San Francisco 49er Chris Borland shocked the sports world when he retired after just one year in the league.
On Tuesday, ESPN’s investigative unit “Outside The Lines” broke the story that an upcoming NFL standout was retiring after just a year in the league.
Football is a tough sport on the human body, and early retirements aren’t unheard of, but San Francisco 49er inside linebacker Chris Borland’s announcement was a first. Instead of leaving the game because of injuries, he was leaving to preempt a particular type of damage that’s become synonymous with football players in recent years—a brain injury.
“I just honestly want to do what’s best for my health,” Borland told Mark Fainaru-Wada and his brother Steve Fainaru, who broke the story and who authored the book League of Denial about traumatic brain injuries in former NFL players. “From what I’ve researched and what I’ve experienced, I don’t think it’s worth the risk.”
And Borland had done his research, talking to friends, family, and professionals in the field. His decision was largely respected by fellow players, though no one else joined him Tuesday in exiting the league as a cautionary measure.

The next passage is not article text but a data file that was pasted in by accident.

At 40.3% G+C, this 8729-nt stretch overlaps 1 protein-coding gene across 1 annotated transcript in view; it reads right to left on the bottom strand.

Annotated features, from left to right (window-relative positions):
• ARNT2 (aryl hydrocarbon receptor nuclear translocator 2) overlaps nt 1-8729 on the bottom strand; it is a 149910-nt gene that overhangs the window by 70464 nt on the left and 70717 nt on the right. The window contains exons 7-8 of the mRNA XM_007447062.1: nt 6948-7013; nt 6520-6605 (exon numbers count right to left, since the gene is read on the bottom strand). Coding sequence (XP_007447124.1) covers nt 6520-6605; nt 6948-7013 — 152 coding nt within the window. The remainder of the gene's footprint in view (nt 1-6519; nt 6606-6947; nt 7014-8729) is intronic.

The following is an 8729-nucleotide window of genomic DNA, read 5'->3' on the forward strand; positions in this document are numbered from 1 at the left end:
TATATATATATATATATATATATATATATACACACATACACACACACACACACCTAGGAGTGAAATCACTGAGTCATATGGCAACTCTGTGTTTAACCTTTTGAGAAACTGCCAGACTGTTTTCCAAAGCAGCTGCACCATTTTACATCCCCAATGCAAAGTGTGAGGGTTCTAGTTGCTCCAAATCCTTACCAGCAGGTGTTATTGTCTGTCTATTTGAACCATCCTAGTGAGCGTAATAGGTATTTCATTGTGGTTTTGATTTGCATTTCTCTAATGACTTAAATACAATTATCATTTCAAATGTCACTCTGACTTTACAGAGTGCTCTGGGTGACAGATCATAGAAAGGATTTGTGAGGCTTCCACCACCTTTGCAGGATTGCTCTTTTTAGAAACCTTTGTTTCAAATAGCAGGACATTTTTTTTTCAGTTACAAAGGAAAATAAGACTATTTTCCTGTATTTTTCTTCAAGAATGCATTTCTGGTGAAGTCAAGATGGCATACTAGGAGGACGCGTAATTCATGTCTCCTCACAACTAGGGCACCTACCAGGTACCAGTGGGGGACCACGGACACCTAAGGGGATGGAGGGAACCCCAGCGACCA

“It was a proactive decision,” Mark Fainaru-Wada told The Pulse. “People believed that Borland had a bright future ahead of him.”
No only did Borland walk away from a game he says he loves playing and has excelled at since he was a kid, but he also left a $3 million four-year contract on the table.
His decision raises many questions that are becoming familiar ones with each NFL scandal that hits the headlines: Should we let our kids play? What can the league do to better protect players? Should NFL change the rules to make players safer? Could decisions like this change not only how the game is played, but who plays the game, as well?
We put these questions and more to Fainaru-Wada.